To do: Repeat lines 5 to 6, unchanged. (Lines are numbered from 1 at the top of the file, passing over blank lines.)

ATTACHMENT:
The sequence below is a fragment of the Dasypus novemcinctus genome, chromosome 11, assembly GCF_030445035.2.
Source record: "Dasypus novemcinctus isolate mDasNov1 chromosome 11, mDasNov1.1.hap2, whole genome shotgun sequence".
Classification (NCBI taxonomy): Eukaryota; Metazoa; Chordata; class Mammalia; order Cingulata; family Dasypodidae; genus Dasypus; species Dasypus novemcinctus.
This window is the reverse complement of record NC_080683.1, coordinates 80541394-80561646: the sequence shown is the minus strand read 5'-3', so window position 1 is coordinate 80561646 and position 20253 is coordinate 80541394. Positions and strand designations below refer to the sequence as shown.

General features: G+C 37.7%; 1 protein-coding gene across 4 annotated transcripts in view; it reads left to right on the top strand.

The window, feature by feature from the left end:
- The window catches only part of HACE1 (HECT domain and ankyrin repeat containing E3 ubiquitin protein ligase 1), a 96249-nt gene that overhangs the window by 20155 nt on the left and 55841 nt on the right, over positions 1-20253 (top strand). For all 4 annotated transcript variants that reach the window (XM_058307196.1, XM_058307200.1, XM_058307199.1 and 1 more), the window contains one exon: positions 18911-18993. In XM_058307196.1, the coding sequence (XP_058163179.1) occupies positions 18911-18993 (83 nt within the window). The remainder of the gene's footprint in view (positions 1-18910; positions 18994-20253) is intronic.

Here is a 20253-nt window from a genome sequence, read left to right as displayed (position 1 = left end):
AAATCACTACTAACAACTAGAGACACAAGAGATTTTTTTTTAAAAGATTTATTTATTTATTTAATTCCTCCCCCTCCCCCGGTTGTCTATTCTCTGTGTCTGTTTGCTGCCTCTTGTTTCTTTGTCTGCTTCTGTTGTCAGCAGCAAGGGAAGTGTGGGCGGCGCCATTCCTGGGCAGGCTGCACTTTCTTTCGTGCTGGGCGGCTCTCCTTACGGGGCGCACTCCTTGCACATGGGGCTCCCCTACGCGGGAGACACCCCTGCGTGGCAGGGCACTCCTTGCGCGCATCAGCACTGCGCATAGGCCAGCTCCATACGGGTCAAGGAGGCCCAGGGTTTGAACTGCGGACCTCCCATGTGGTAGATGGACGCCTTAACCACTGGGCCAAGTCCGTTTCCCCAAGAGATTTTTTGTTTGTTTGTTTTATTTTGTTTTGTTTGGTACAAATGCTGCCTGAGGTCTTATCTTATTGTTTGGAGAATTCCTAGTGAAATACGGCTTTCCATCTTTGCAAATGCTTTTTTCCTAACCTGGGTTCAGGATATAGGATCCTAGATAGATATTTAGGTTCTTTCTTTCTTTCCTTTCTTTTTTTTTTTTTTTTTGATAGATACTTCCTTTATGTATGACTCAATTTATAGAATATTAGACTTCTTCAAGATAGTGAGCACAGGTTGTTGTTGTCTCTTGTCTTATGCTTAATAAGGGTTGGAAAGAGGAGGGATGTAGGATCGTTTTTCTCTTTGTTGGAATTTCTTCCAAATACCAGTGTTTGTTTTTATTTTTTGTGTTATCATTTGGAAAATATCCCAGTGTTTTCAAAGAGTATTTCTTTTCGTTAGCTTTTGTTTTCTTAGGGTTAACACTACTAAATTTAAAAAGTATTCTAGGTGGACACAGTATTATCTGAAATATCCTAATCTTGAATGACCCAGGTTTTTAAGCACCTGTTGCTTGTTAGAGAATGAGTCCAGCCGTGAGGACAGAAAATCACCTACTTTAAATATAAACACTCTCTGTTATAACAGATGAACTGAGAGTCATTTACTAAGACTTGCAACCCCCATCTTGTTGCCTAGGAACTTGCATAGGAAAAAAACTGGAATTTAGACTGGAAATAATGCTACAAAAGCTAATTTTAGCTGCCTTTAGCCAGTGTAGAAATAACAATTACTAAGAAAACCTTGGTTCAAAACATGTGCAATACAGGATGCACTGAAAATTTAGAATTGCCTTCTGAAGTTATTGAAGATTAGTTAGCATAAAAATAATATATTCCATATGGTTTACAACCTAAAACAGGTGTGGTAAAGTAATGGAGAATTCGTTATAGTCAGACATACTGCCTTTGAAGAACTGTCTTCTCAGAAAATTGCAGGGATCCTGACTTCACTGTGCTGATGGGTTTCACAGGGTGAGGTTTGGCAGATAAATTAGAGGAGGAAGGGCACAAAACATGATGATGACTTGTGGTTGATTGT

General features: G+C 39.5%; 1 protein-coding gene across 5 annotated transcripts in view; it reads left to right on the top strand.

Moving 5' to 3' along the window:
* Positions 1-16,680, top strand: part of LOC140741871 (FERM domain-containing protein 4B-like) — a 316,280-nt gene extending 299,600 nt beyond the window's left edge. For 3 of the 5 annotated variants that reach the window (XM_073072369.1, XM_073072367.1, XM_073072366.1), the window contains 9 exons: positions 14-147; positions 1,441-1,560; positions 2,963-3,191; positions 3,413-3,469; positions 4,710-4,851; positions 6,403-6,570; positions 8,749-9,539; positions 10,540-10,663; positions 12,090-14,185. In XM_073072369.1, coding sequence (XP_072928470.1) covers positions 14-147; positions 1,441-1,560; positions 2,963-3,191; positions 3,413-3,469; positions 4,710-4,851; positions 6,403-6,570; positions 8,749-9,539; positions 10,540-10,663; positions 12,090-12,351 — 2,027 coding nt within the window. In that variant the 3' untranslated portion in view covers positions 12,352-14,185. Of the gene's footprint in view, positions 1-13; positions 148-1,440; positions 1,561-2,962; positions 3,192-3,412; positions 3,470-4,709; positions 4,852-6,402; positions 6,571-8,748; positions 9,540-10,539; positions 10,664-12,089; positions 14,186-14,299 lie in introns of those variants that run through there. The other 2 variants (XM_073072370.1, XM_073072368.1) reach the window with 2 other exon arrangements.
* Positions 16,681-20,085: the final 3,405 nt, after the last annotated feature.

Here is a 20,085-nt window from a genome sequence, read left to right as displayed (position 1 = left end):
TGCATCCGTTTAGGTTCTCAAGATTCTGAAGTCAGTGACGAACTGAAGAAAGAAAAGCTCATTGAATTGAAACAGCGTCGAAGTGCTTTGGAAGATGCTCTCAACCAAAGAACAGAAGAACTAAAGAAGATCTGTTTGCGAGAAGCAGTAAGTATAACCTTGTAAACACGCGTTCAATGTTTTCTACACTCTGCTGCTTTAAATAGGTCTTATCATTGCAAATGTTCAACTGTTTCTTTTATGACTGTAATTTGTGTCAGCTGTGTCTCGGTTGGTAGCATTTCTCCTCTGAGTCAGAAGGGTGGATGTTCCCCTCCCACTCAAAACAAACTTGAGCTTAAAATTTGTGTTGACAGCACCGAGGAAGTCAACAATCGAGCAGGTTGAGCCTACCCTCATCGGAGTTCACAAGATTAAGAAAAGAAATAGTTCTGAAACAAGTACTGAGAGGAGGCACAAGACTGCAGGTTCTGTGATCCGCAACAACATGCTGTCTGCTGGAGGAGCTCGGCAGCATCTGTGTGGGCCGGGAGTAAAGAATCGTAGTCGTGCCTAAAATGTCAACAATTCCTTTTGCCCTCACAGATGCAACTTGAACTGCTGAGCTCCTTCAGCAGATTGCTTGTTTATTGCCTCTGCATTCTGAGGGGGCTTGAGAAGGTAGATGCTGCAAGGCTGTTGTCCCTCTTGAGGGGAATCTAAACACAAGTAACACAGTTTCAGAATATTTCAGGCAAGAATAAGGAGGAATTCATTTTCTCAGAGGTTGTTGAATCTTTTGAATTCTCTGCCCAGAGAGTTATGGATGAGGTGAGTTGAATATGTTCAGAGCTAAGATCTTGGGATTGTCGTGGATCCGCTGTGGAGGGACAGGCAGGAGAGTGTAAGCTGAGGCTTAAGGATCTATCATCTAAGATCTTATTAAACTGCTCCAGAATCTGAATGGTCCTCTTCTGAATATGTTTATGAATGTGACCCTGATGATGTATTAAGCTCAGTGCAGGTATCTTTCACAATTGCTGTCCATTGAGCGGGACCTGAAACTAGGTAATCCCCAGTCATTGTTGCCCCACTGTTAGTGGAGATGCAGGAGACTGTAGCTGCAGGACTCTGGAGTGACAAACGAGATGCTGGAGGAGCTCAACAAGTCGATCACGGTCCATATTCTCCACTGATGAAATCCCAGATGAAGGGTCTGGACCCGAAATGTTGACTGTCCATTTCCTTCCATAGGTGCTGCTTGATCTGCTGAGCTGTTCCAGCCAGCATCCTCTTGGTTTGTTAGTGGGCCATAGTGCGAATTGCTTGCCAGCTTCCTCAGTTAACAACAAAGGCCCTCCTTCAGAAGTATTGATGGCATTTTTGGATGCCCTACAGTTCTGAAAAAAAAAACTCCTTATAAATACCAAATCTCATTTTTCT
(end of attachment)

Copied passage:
General features: G+C 37.7%; 1 protein-coding gene across 4 annotated transcripts in view; it reads left to right on the top strand.

The window, feature by feature from the left end: